This is part of the second section of our around the
Complete Trip Overview & Map
Coming from India
14/4/97 Pakistan was a different scam. Not the official but his assistant requested me to change $US at a reduced rate for helping me through Customs quickly. I politely pointed out that this was illegal by Pakistan law and perhaps I should talk with his boss, whereupon my documentation was returned. Paying any form of bribe or inducement in these situations only encourages these people to make travel more difficult so that they can get more money.
15/4/97 First impact of Pakistan after India, more happy and helpful people, not that the Indians weren't. To get into the city of Lahore, three people, two on motorcycles and one on a bicycle, led us and we followed. We were escorted to a restaurant not by a tout but by a friendly person going out of his way to help. The chip on the shoulder of “we are as good as you” in India has been replaced by pride and genuine friendliness. A day of enjoying and absorbing the life in a new country around Lahore.
16/4/97 Lahore to Islamabad and good road, divided highway half the time although full of brightly painted trucks and fish eye buses to overtake. The pride of the people to dress up their vehicles, not for tourists, but for everyday use is great. The buses, trucks and three wheelers all painted, even more than in Bangladesh. Being on a plateau, albeit low, made the air cold and we got caught in a couple of thunderstorms which dampened the trip a bit.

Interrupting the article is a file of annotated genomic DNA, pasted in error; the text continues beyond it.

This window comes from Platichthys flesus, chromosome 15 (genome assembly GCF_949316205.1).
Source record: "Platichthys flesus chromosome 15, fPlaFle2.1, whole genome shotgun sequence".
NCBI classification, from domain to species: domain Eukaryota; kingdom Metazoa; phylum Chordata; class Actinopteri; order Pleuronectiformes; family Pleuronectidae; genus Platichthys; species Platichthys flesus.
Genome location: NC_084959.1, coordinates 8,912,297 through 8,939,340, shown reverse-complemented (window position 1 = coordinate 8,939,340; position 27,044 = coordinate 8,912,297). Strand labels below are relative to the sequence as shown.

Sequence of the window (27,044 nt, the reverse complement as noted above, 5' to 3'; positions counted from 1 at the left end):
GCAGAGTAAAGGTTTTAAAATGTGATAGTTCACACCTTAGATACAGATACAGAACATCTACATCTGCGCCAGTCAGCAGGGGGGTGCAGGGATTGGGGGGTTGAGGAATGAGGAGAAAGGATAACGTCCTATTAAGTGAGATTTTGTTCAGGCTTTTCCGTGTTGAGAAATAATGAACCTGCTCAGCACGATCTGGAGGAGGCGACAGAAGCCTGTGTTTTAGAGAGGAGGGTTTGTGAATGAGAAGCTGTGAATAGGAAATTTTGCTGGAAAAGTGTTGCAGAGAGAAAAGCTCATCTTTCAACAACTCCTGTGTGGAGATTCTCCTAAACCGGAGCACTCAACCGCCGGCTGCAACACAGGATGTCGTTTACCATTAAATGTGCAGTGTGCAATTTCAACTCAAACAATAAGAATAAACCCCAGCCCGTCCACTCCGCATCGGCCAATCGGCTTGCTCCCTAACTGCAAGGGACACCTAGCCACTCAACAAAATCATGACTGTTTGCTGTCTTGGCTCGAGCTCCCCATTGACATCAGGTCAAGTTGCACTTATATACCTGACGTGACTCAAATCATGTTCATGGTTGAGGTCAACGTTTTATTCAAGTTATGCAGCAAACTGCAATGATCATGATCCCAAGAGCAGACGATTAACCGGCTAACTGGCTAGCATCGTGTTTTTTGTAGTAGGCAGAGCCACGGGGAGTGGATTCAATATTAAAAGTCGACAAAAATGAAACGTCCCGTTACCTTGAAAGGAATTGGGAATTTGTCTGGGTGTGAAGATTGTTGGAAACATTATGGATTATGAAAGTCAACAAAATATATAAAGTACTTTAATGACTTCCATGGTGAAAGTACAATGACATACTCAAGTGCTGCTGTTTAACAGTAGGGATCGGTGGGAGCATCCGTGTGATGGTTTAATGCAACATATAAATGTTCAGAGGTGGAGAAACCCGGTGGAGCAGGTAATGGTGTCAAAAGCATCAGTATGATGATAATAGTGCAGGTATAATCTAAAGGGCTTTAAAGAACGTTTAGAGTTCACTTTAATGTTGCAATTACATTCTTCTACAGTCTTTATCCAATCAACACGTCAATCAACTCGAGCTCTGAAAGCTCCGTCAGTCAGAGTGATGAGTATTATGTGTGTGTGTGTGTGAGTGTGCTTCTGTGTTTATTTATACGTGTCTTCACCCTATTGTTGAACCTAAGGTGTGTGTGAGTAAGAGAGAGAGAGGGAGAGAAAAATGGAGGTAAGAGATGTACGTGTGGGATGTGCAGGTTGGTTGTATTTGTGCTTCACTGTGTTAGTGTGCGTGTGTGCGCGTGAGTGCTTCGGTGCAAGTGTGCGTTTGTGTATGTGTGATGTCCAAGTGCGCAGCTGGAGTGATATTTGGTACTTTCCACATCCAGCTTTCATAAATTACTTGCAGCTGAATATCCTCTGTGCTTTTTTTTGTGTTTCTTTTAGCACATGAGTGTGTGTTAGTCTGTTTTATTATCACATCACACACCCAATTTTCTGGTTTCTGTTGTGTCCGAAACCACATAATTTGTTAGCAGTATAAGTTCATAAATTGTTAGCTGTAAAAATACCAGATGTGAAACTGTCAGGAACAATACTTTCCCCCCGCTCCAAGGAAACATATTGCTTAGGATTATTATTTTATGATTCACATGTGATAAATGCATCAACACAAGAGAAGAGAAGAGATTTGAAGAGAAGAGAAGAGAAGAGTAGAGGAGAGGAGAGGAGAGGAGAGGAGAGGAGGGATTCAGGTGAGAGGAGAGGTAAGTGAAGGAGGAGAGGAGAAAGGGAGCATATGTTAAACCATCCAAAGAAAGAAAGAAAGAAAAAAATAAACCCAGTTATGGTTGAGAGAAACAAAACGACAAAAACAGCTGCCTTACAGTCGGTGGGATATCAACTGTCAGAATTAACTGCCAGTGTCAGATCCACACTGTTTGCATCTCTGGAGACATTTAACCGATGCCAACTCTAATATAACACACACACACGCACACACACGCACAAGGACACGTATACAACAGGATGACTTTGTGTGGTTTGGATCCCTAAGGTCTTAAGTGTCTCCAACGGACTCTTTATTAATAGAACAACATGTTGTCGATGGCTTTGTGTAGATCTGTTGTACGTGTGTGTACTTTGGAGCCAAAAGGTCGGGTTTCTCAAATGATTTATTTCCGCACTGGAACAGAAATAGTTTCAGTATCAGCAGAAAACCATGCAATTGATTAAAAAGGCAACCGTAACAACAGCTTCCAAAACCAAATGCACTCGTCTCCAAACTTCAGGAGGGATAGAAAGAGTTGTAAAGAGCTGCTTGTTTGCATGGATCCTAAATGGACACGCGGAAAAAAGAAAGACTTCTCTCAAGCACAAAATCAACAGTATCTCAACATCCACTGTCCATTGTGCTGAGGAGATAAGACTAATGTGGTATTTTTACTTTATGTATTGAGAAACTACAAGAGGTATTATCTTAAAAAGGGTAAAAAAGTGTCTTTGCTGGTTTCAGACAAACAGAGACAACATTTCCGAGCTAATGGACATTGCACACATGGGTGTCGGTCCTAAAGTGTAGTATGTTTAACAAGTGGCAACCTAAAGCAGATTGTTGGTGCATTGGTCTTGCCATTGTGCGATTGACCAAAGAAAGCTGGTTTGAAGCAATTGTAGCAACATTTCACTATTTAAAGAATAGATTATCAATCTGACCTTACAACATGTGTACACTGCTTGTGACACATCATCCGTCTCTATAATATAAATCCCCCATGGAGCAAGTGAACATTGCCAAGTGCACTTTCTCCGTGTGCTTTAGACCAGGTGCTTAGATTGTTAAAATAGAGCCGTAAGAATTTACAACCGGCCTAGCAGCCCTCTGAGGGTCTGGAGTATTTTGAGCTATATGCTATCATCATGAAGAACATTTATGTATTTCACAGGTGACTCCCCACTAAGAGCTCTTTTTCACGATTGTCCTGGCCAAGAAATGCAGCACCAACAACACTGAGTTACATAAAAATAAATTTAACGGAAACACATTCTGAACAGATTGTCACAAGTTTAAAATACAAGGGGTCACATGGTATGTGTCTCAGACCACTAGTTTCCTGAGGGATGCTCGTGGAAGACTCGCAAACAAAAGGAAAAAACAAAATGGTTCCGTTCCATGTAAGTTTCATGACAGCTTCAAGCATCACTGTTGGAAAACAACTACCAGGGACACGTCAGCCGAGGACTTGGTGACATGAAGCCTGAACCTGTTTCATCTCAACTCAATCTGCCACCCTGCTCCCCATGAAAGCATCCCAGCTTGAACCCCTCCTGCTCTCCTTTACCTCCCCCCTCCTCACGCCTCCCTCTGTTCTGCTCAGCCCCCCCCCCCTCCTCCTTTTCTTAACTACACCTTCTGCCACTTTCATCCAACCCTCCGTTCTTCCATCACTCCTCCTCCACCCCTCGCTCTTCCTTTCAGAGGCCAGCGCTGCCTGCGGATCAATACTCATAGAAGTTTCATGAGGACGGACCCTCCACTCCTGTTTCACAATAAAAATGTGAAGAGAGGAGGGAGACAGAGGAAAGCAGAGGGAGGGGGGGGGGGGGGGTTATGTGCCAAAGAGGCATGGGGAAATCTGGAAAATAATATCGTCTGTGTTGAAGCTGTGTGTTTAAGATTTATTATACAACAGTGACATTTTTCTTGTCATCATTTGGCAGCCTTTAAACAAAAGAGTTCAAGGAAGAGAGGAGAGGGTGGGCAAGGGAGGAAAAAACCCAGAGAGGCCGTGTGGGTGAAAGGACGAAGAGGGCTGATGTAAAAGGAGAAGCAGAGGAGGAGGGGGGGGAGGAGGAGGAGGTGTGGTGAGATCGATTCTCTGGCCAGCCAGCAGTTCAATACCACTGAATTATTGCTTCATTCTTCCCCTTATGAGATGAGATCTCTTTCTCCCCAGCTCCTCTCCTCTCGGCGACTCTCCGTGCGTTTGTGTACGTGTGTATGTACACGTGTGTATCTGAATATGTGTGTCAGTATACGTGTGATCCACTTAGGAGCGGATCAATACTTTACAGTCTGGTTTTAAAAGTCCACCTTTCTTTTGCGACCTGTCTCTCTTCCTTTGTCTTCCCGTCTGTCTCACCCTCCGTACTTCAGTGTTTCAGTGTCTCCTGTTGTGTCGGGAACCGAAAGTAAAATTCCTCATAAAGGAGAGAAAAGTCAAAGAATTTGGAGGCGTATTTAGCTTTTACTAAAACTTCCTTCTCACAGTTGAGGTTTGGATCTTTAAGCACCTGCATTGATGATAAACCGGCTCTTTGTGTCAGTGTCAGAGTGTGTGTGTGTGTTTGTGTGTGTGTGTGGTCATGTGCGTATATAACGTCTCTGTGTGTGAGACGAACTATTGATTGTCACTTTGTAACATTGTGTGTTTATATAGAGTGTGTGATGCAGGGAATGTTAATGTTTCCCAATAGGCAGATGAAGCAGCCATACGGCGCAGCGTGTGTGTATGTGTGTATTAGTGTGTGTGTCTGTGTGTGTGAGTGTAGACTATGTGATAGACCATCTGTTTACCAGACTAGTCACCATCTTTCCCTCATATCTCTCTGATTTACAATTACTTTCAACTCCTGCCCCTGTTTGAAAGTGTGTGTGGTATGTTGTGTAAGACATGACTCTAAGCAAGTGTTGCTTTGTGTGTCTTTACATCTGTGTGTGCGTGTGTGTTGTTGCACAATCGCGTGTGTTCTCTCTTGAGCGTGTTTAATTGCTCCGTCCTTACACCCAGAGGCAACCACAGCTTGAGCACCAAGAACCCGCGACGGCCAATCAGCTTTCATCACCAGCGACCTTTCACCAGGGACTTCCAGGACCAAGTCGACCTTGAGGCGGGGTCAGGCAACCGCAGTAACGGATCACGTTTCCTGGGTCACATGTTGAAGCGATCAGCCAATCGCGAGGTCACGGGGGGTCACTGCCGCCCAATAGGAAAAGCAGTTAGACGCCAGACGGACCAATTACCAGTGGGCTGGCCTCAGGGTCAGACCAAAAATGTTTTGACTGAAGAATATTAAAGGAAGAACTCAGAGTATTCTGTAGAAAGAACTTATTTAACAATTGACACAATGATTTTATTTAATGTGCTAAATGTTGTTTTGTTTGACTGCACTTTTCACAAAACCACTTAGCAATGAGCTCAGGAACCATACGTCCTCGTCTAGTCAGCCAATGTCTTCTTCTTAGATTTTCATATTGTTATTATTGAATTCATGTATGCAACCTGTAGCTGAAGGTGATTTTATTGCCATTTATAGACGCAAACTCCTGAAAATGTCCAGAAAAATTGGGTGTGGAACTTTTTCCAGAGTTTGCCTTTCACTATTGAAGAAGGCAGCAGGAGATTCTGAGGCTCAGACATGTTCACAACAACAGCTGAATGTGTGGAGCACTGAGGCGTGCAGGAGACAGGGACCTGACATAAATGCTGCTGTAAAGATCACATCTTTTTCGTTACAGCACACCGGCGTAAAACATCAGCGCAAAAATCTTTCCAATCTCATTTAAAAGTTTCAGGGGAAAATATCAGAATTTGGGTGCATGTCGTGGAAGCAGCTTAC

17/4/97 Well, Islamabad, like any planned city, is a bit soulless and without character or history. The new Faisal Mosque, capable of seating 100,000 is impressive in sheer magnitude. The three hour trip to Peshawar, again good roads, was marred by two factors, the idiot minibus drivers and a near miss accident. The mini buses replace the larger buses for quick service between centres and rely on high speed transfers. They overtake without regard to oncoming traffic and force almost everything off the road. A man with two small children on his motorcycle did a U turn in front of me without looking then stopped right in my path. With heavy braking we stopped just touching his front wheel. I had previously learnt in these encounters that a warning yell, a real scream, has more effect than the horn (people here are horn deaf due to its constant abuse), and it also releases personal anxiety. On hearing the yell they will usually freeze or move backwards allowing you to swerve around.
18/4/97 Today is Eid, the Islam holiday where stock are slaughtered and eaten in celebration. Hundreds of animals are killed in the streets of Peshawar with the blood draining onto the ground. These animals have been lining the roadsides since we entered Pakistan, their owners parading them in the hope of a sale. Dressed up with colourful ribbons and paint, they have been fed high quality food to ensure tenderness and plumpness. In the afternoon, thousands of animal hides were brought to the old city from surrounding areas for sale or donation to charity. Also part of the meat is given to the poor or less fortunate and the rest eaten as part of the celebrations.